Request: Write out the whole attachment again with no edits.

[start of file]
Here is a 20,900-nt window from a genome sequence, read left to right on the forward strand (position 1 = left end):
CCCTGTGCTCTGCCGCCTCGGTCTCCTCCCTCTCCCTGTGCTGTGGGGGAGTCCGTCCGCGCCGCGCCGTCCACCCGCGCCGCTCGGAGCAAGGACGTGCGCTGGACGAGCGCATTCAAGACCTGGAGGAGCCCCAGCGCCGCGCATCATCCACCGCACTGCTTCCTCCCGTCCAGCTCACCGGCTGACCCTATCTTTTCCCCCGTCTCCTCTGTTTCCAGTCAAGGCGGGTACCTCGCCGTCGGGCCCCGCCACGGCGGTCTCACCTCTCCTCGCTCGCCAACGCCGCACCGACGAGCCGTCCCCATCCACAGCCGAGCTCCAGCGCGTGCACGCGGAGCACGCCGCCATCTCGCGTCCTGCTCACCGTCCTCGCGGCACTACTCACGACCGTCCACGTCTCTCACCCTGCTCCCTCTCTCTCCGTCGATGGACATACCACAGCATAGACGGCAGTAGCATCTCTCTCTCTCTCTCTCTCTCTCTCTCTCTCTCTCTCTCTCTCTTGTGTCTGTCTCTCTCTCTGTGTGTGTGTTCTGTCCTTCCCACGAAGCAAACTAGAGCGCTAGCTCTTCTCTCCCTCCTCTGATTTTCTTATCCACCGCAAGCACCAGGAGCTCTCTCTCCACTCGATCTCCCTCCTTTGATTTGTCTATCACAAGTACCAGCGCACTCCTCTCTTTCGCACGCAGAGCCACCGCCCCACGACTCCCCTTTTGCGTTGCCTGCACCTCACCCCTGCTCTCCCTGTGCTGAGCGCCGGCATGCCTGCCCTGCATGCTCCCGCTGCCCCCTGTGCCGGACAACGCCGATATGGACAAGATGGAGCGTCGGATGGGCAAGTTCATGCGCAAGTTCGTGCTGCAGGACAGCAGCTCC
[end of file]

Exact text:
Here is a 20,900-nt window from a genome sequence, read left to right on the forward strand (position 1 = left end):
CCCTGTGCTCTGCCGCCTCGGTCTCCTCCCTCTCCCTGTGCTGTGGGGGAGTCCGTCCGCGCCGCGCCGTCCACCCGCGCCGCTCGGAGCAAGGACGTGCGCTGGACGAGCGCATTCAAGACCTGGAGGAGCCCCAGCGCCGCGCATCATCCACCGCACTGCTTCCTCCCGTCCAGCTCACCGGCTGACCCTATCTTTTCCCCCGTCTCCTCTGTTTCCAGTCAAGGCGGGTACCTCGCCGTCGGGCCCCGCCACGGCGGTCTCACCTCTCCTCGCTCGCCAACGCCGCACCGACGAGCCGTCCCCATCCACAGCCGAGCTCCAGCGCGTGCACGCGGAGCACGCCGCCATCTCGCGTCCTGCTCACCGTCCTCGCGGCACTACTCACGACCGTCCACGTCTCTCACCCTGCTCCCTCTCTCTCCGTCGATGGACATACCACAGCATAGACGGCAGTAGCATCTCTCTCTCTCTCTCTCTCTCTCTCTCTCTCTCTCTCTCTCTCTTGTGTCTGTCTCTCTCTCTGTGTGTGTGTTCTGTCCTTCCCACGAAGCAAACTAGAGCGCTAGCTCTTCTCTCCCTCCTCTGATTTTCTTATCCACCGCAAGCACCAGGAGCTCTCTCTCCACTCGATCTCCCTCCTTTGATTTGTCTATCACAAGTACCAGCGCACTCCTCTCTTTCGCACGCAGAGCCACCGCCCCACGACTCCCCTTTTGCGTTGCCTGCACCTCACCCCTGCTCTCCCTGTGCTGAGCGCCGGCATGCCTGCCCTGCATGCTCCCGCTGCCCCCTGTGCCGGACAACGCCGATATGGACAAGATGGAGCGTCGGATGGGCAAGTTCATGCGCAAGTTCGTGCTGCAGGACAGCAGCTCC